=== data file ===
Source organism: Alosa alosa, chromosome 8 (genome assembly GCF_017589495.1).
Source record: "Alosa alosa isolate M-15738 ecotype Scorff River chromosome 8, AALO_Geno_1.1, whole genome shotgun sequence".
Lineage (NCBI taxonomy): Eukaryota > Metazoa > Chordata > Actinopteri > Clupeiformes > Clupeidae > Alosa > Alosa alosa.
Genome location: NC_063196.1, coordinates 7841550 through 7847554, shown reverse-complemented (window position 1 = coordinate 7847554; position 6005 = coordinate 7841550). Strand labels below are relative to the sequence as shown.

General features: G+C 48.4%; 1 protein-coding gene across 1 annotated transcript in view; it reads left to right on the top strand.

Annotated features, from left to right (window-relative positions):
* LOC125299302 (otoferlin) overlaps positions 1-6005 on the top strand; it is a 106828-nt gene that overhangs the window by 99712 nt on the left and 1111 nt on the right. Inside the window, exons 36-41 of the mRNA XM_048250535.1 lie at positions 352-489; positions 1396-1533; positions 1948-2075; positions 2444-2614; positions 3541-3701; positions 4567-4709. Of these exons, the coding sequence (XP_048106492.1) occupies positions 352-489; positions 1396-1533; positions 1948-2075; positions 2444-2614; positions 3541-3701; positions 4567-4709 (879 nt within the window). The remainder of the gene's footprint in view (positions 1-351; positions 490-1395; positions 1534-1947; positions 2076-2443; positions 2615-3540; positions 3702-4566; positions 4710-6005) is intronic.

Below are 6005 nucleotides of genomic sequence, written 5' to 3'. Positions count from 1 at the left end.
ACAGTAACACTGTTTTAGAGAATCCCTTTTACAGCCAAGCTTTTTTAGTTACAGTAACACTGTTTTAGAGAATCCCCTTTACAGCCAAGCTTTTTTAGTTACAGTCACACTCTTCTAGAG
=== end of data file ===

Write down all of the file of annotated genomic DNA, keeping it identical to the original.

Source organism: Alosa alosa, chromosome 8 (genome assembly GCF_017589495.1).
Source record: "Alosa alosa isolate M-15738 ecotype Scorff River chromosome 8, AALO_Geno_1.1, whole genome shotgun sequence".
Lineage (NCBI taxonomy): Eukaryota > Metazoa > Chordata > Actinopteri > Clupeiformes > Clupeidae > Alosa > Alosa alosa.
Genome location: NC_063196.1, coordinates 7841550 through 7847554, shown reverse-complemented (window position 1 = coordinate 7847554; position 6005 = coordinate 7841550). Strand labels below are relative to the sequence as shown.

General features: G+C 48.4%; 1 protein-coding gene across 1 annotated transcript in view; it reads left to right on the top strand.

Annotated features, from left to right (window-relative positions):
* LOC125299302 (otoferlin) overlaps positions 1-6005 on the top strand; it is a 106828-nt gene that overhangs the window by 99712 nt on the left and 1111 nt on the right. Inside the window, exons 36-41 of the mRNA XM_048250535.1 lie at positions 352-489; positions 1396-1533; positions 1948-2075; positions 2444-2614; positions 3541-3701; positions 4567-4709. Of these exons, the coding sequence (XP_048106492.1) occupies positions 352-489; positions 1396-1533; positions 1948-2075; positions 2444-2614; positions 3541-3701; positions 4567-4709 (879 nt within the window). The remainder of the gene's footprint in view (positions 1-351; positions 490-1395; positions 1534-1947; positions 2076-2443; positions 2615-3540; positions 3702-4566; positions 4710-6005) is intronic.

Below are 6005 nucleotides of genomic sequence, written 5' to 3'. Positions count from 1 at the left end.
ACAGTAACACTGTTTTAGAGAATCCCTTTTACAGCCAAGCTTTTTTAGTTACAGTAACACTGTTTTAGAGAATCCCCTTTACAGCCAAGCTTTTTTAGTTACAGTCACACTCTTCTAGAG